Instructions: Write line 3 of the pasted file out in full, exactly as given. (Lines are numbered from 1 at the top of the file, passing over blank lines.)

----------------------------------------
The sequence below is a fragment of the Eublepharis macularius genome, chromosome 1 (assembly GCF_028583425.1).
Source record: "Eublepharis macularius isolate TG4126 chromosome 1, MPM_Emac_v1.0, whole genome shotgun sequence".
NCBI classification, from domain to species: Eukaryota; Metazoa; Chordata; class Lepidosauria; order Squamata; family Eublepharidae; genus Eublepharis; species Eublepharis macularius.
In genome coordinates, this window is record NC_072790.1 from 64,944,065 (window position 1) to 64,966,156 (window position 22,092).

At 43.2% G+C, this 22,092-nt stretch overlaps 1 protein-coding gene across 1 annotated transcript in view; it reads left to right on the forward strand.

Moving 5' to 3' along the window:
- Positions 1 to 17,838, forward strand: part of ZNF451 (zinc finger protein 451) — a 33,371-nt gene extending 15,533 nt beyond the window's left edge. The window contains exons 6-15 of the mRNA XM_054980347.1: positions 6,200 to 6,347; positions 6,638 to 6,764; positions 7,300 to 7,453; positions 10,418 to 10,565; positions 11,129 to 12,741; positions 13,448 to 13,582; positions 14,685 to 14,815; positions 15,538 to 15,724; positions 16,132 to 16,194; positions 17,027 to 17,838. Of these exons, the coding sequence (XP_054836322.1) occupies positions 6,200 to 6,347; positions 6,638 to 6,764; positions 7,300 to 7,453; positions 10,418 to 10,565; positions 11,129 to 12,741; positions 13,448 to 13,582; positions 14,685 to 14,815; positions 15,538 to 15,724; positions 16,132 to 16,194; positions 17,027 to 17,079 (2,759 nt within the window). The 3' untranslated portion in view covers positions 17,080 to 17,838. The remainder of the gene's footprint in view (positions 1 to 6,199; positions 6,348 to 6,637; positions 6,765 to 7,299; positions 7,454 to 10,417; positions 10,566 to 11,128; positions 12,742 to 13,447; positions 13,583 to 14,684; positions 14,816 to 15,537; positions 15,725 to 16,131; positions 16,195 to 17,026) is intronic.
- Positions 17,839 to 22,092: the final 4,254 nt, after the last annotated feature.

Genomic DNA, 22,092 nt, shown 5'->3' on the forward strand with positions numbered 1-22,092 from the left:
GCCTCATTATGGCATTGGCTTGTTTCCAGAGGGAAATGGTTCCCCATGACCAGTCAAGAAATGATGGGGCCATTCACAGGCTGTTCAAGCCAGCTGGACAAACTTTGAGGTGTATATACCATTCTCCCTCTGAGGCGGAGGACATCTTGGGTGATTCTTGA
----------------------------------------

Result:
NCBI classification, from domain to species: Eukaryota; Metazoa; Chordata; class Lepidosauria; order Squamata; family Eublepharidae; genus Eublepharis; species Eublepharis macularius.